Analyzing Behavioral Risk Factors: Course Project

Course Project—Analyzing Behavioral Risk Factors: This week you will add to the work you have done in Weeks 1 and 2 on your final project. You will combine…

Course Project—Analyzing Behavioral Risk Factors

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This week you will add to the work you have done in Weeks 1 and 2 on your final project. You will combine the work from the previous weeks with this part and submit it for grading.

Phase 3 of the PRECEDE-PROCEED model is the education and ecological assessment. After the key risk factors have been identified, they are classified into three categories: Predisposing, reinforcing, and enabling factors. Approaches to these factors may vary depending on the setting, so it is important to take both the factors and the setting into account in the program planning process.

In Week 1, you selected and analyzed a health issue, explaining the populations or groups most affected by it. In Week 2, you examined the behavioral and environmental risk factors related to your selected health issue. This week, based on your analysis in Week 2, select one or two behavioral risk factors as the focus for the final project.

Week 3 Tasks:

Using the readings for the week, the South University Online Library, and the Internet, research risk factors. Write a 4–6-page educational assessment paper.

Complete the following:

  • Identify one or two behavioral risk factors related to your selected health issue. Justify your choices using scholarly references.
  • Identify the predisposing, reinforcing, and enabling factors for each selected behavioral risk factor.
  • Describe at least two examples of each factor as they relate to the behavior.
  • Discuss the advantages and disadvantages of two different settings that can be used to address the health behavior in the targeted population.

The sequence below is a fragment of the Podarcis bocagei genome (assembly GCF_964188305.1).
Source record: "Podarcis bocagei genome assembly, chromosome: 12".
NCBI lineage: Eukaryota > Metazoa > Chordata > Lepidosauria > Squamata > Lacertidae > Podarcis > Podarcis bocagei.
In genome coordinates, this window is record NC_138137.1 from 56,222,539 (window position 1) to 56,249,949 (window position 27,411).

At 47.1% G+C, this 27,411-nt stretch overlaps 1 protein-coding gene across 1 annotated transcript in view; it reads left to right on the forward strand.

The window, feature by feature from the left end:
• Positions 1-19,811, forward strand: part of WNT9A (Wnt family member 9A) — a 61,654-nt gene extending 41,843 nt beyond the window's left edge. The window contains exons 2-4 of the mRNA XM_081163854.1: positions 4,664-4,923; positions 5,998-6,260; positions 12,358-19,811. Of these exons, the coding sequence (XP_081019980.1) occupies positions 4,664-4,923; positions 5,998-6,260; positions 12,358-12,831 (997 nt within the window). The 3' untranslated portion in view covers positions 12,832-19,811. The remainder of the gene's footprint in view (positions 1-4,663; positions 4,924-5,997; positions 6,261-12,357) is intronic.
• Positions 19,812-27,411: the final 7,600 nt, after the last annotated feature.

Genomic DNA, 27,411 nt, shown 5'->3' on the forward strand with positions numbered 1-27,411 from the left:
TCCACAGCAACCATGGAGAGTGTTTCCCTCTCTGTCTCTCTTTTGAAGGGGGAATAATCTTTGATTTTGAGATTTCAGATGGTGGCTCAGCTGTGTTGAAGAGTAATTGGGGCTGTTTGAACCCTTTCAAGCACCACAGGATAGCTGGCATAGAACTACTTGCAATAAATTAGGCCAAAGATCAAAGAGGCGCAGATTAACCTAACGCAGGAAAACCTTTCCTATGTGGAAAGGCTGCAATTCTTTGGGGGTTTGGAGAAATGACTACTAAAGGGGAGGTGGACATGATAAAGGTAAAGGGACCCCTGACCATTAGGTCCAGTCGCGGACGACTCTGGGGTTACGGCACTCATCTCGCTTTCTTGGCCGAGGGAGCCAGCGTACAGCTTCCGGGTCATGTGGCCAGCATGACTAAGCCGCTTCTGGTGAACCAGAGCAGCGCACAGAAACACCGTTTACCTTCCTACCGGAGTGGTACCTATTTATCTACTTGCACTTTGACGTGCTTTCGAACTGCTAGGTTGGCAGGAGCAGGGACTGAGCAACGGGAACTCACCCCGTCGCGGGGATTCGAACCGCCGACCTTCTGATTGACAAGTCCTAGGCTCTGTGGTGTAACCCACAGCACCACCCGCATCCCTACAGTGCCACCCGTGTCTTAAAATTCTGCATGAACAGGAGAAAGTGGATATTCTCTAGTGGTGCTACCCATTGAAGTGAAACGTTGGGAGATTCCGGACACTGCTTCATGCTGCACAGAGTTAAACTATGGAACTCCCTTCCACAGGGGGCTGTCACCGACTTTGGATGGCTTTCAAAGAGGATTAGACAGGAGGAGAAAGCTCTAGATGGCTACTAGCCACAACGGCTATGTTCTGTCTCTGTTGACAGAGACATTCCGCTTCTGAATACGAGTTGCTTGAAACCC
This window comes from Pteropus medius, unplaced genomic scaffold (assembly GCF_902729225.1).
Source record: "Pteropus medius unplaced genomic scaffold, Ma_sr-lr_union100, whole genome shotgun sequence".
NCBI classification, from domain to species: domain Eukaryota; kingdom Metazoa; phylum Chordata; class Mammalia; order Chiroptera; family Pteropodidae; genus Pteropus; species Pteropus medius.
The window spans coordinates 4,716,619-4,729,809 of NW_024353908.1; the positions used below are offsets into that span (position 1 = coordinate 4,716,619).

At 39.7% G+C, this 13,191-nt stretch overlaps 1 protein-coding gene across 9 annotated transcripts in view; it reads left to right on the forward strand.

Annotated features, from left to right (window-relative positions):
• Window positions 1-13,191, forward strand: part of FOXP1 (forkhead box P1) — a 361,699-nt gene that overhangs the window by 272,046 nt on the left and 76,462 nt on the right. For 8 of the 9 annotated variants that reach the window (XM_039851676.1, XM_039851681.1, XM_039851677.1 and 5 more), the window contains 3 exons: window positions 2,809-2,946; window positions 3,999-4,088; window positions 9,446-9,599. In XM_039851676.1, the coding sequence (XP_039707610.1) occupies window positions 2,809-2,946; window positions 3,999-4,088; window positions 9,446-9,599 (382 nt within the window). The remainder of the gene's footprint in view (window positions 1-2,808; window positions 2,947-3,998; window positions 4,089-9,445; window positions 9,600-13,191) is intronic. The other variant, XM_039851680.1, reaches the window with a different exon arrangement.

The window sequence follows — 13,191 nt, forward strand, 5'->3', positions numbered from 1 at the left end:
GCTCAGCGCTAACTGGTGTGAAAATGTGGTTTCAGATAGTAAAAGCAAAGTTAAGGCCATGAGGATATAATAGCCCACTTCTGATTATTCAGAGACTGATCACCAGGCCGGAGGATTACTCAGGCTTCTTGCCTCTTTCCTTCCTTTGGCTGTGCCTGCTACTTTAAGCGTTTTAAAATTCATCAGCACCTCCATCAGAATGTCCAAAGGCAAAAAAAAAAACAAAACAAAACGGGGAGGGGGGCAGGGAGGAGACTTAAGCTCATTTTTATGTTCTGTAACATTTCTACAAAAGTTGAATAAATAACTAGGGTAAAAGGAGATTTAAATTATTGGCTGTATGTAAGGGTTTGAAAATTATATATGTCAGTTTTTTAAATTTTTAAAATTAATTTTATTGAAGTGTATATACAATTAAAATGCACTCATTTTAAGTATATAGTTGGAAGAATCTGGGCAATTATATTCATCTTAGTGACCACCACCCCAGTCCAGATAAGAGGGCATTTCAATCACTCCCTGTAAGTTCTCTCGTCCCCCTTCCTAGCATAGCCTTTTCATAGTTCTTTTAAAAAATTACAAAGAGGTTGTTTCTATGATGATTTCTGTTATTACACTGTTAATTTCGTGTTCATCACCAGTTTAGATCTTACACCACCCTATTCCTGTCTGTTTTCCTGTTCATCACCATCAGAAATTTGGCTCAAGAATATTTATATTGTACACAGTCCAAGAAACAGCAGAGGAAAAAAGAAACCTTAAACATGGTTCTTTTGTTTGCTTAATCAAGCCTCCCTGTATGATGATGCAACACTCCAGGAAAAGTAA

Support your statements with scholarly references and appropriate examples.

Collate your work on Phase 1 (Week 1) and Phase 2 (Week 2) together with Phase 3 and submit the paper.

Poor Medication Compliance
Poor medication compliance, commonly referred to as non-compliance, is a term used to describe the act of refusal or failure to comply with medication. It is used to infer patients who do not take their prescribed medications or strictly follow prescribed medication regimens. Such individuals are usually referred to as non-compliant. Medication compliance is of great significance, majorly controlling a patient’s chronic condition, treating different temporary conditions, or their overall long-term wellbeing and health. Poor medication compliance has been associated with various disease complications such as avoidable exacerbations, frequent admissions to hospitals, and increased medication costs for such patients and their families. When a patient has a personal connection with his/her healthcare giver or their pharmacist, it would be the most crucial segment in their medication adherence. Poor medication compliance health risk is associated with specific behavioral risk factors such as alcohol or tobacco intake and psychosocial factors such as attitude, motivation, and beliefs.
Alcohol or Tobacco Intake
Alcohol and tobacco intake has been termed as the most widespread causes of poor medical non-compliance worldwide. The use of tobacco is associated with substantial medical effects. Higher healthcare costs resulting from medical conditions related to smoking include lung cancer, lung disease, premature births, reduced wound healing, and heart diseases, among others. Also, alcohol use may lead to chronic disease development and various serious problems such as heart diseases, stroke, liver disease, and high blood pressure. Since not all health care diseases and costs may be associated with alcohol or tobacco use, research has shown that health care use patterns for the alcohol and tobacco users may be different, particularly in terms of medical compliance issues (Sansone & Sansone, 2018). Tobacco and alcohol misuse is the primary behavioral risk factor associated with lower medical compliance among patients.
Predisposing tobacco and alcohol intake factors include the individuals’ socioeconomic status, beliefs, rationale, negligence, and attitudes. For instance, tobacco and alcohol users may be under the influence when he/she is given directions and prescriptions for using their medications. They may fail to understand the instructions and be non-compliant with their medications. Some alcohol and tobacco users may also neglect to take their medications as instructed and only take them when in pain or when reminded. Such patients also have poor relations with their physicians hence have a negative attitude towards medication (Sansone & Sansone, 2018). Moreover, such patients may believe that either alcohol or tobacco is the cause of their ill health; hence, medication may temporarily help them, therefore no need to take medicine as instructed.